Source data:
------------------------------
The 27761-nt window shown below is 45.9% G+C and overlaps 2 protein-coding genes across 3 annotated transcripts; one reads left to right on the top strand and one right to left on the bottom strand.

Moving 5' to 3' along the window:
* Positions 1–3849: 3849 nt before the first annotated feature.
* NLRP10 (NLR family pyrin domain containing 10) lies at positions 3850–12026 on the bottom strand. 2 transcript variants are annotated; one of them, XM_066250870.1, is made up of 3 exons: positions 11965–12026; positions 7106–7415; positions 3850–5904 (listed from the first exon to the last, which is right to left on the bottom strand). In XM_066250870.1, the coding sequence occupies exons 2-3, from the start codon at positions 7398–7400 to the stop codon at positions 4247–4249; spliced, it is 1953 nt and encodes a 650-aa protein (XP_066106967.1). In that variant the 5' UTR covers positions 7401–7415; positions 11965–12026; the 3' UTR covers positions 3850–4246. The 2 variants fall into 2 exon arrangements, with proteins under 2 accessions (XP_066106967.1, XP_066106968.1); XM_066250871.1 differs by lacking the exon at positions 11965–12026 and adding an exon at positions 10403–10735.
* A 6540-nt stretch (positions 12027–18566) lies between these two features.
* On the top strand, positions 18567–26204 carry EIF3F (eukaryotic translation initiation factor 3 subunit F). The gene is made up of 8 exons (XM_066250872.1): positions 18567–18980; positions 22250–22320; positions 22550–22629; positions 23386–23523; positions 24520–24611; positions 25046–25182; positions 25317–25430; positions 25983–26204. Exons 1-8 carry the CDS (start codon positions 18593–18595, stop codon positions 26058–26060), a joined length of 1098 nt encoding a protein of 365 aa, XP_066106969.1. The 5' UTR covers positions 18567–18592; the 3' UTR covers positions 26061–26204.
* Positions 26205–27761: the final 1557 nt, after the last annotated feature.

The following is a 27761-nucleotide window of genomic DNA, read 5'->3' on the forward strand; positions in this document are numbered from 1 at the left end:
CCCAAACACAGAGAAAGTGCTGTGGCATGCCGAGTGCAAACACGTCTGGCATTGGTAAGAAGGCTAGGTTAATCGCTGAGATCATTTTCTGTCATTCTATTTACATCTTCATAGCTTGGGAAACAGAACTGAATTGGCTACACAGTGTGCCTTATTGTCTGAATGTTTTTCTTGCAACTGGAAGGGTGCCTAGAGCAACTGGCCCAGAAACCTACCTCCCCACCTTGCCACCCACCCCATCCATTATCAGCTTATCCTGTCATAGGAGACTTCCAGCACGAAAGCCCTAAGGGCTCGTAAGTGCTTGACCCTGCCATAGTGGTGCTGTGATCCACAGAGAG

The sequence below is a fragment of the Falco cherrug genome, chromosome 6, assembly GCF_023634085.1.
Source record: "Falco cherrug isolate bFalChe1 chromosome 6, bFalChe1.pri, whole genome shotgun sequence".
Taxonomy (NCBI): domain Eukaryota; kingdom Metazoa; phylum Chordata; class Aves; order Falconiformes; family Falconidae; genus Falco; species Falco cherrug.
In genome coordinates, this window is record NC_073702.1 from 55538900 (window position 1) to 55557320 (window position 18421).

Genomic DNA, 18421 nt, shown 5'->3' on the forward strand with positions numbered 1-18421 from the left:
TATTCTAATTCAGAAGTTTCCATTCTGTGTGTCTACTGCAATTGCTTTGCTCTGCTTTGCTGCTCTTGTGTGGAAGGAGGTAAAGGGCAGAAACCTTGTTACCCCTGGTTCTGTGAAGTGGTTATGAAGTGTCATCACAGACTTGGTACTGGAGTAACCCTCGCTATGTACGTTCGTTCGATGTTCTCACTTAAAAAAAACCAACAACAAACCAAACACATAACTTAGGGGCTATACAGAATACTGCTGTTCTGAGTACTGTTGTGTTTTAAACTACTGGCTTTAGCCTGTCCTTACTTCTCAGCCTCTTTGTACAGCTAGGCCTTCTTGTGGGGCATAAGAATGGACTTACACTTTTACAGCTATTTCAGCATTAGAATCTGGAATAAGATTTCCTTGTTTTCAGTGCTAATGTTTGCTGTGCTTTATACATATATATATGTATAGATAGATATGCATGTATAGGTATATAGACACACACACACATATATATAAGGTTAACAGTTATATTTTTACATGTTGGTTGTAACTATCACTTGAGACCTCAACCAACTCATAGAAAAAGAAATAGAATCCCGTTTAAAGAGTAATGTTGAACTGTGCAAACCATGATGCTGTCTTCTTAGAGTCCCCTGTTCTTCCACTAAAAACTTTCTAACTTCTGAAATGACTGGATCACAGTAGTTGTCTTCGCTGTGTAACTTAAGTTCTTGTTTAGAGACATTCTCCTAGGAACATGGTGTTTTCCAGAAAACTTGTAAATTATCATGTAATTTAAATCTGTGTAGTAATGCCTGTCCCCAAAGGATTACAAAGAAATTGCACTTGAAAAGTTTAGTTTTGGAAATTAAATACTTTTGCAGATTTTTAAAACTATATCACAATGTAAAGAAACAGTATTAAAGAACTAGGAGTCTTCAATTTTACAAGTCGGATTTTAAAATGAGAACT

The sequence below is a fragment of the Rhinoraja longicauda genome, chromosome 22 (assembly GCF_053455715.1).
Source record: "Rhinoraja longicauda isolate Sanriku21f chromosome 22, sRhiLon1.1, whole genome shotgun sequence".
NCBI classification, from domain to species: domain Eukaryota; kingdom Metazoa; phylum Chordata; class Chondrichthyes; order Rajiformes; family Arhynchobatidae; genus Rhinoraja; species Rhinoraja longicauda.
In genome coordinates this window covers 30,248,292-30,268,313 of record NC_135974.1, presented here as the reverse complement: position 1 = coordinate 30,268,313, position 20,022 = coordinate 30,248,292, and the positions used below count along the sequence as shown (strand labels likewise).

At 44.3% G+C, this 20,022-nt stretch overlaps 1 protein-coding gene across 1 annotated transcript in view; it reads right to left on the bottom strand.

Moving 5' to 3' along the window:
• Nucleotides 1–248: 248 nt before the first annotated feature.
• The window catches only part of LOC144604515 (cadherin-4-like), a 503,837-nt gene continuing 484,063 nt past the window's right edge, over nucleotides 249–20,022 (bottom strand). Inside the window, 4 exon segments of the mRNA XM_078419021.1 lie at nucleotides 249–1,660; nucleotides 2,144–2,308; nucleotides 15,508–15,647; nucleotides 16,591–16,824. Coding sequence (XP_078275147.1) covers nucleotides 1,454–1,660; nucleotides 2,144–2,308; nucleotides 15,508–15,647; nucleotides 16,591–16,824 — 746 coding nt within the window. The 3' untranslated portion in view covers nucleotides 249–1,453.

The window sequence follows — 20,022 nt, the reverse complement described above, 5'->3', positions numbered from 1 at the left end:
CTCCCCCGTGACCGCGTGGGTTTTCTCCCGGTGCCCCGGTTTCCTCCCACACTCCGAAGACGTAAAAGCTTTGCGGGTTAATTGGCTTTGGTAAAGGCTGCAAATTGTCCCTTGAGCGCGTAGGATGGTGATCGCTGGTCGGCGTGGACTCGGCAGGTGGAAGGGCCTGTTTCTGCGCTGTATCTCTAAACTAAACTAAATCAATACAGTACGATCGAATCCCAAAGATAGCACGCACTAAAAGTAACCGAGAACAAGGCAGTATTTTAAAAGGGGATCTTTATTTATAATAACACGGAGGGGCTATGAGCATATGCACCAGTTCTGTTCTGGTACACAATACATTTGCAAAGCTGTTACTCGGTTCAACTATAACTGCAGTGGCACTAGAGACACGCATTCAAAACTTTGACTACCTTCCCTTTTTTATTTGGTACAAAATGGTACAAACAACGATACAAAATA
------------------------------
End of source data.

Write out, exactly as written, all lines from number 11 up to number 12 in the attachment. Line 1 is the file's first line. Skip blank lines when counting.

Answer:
Source record: "Falco cherrug isolate bFalChe1 chromosome 6, bFalChe1.pri, whole genome shotgun sequence".
Taxonomy (NCBI): domain Eukaryota; kingdom Metazoa; phylum Chordata; class Aves; order Falconiformes; family Falconidae; genus Falco; species Falco cherrug.